Example of logic language in the ShapeLogic letter matching example

This is how the rules for matching the letter A looks in ShapeLogic v 0.8

The rules for all the capital letters can be found in the class: LetterTaskFactory.java

So each line will be translated into one task / goal.

new NumericRule("A", POINT_COUNT, polygon, VAR_SIZE_START + POINT_COUNT_EX + VAR_SIZE_END,"==", 5.),
new NumericRule("A", HOLE_COUNT, polygon, VAR + HOLE_COUNT_EX, "==", 1.),
new NumericRule("A", T_JUNCTION_RIGHT_POINT_COUNT, polygon, filter(T_JUNCTION_RIGHT_POINT_COUNT_EX),"==", 1.),
new NumericRule("A", END_POINT_BOTTOM_POINT_COUNT, polygon, filter(END_POINT_BOTTOM_POINT_COUNT_EX), "==", 2.),
new NumericRule("A", HORIZONTAL_LINE_COUNT, polygon, size(HORIZONTAL_LINE_COUNT_EX), "==", 1.),
new NumericRule("A", VERTICAL_LINE_COUNT, polygon, size(VERTICAL_LINE_COUNT_EX), "==", 0.),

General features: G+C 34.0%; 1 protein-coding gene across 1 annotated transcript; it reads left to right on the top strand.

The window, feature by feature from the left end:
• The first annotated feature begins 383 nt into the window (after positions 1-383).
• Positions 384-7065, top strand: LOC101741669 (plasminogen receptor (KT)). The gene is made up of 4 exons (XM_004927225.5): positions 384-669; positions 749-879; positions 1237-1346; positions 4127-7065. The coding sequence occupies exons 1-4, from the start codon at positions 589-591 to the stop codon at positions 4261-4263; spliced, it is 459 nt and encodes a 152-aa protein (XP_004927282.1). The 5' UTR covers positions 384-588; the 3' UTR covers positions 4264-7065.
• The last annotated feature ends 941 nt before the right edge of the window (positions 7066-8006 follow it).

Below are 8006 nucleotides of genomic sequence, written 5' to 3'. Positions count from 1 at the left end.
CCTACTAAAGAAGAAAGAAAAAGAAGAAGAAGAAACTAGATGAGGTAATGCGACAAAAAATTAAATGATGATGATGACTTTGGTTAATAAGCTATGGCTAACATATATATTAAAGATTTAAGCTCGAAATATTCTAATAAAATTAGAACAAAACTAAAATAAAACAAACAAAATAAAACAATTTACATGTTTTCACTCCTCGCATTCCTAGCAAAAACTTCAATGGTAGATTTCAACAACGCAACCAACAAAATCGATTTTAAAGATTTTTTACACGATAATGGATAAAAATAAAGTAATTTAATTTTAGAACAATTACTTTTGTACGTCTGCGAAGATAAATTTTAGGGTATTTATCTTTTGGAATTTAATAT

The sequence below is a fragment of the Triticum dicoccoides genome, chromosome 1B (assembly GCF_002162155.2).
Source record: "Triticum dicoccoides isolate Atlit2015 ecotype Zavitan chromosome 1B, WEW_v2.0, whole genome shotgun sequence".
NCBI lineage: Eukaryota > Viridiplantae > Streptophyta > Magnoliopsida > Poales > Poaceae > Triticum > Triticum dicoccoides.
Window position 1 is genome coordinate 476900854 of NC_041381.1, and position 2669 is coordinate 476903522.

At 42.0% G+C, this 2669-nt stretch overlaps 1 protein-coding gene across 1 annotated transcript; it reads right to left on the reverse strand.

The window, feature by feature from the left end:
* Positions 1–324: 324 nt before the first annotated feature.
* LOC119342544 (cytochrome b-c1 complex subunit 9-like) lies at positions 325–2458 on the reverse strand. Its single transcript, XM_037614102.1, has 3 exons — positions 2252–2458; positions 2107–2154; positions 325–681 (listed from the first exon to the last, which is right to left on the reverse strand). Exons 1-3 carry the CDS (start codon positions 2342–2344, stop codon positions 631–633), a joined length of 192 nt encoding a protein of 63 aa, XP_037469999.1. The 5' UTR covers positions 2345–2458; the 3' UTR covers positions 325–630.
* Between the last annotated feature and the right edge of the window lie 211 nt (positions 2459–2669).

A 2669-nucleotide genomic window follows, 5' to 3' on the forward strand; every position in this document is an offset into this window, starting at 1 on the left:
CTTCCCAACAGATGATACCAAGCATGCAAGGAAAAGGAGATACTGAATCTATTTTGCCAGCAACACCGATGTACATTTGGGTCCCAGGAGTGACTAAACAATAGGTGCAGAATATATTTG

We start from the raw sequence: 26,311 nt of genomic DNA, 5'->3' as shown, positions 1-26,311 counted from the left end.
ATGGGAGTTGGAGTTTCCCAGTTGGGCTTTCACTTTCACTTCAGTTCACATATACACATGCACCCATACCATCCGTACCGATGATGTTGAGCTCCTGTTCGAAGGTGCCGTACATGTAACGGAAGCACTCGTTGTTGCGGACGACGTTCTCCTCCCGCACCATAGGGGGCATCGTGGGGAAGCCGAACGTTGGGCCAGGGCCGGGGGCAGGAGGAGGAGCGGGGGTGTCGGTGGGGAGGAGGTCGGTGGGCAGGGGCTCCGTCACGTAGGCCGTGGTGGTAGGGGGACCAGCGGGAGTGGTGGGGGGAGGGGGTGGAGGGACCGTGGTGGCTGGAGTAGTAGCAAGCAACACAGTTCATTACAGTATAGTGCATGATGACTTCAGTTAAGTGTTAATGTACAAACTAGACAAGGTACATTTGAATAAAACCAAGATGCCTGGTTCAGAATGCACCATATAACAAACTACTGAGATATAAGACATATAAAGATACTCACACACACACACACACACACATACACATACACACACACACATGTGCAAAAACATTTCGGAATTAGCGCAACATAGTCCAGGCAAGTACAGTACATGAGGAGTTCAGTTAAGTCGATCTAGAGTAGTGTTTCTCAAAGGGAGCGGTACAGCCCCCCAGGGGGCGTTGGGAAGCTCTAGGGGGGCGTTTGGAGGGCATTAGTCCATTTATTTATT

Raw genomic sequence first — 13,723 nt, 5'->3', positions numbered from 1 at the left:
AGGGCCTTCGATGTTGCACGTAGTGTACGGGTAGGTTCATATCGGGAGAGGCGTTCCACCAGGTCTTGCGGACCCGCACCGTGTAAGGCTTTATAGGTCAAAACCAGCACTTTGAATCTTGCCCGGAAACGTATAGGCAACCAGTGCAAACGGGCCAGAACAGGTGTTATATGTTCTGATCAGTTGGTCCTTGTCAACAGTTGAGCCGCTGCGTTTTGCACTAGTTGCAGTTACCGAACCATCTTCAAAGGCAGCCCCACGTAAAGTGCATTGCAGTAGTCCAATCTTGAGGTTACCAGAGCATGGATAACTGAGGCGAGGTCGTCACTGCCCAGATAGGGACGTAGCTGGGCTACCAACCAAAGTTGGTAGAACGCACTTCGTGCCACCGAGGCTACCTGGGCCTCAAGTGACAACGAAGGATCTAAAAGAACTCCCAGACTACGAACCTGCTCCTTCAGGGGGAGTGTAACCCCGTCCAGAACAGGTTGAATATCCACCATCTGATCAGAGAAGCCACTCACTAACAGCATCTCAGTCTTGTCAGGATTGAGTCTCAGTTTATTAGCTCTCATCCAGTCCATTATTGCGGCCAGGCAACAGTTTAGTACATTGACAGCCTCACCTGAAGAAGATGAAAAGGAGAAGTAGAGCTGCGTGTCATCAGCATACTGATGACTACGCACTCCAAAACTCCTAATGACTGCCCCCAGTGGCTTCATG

new NumericRule("A", END_POINT_COUNT, polygon, VAR + END_POINT_COUNT_EX, "==", 2.),
new NumericRule("A", SOFT_POINT_COUNT, polygon, size(SOFT_POINT_COUNT_ANN_EX), "==", 0.),

All rules work in a JEXL context.

How values are set in the JEXL context when running letter match

Steps when running letter match:

  1. The vectorizer, first finds a raw polygon
  2. Sets the raw polygon in the JEXL context of the root task under the name: "raw_polygon"
  3. Transforms the raw polygon into a cleaned up polygon
  4. Sets the cleaned up polygon in JEXL context of the root task under the name: "polygon"

Example of how a rule is evaluated

Hole count rule
new NumericRule("A", HOLE_COUNT, polygon, VAR + HOLE_COUNT_EX, "==", 1.),
Sequence of actions generated from hole count rule

This will be transformed into a task that:

  1. First the expression is: VAR + HOLE_COUNT_EX = "#.holeCount"
  2. Substituted the third argument, "polygon", for "#", to get expression: "ploygon.holeCount"
  3. Evaluated the resulting expression "ploygon.holeCount" in the JEXL context to a number
  4. Take the expected value, here 1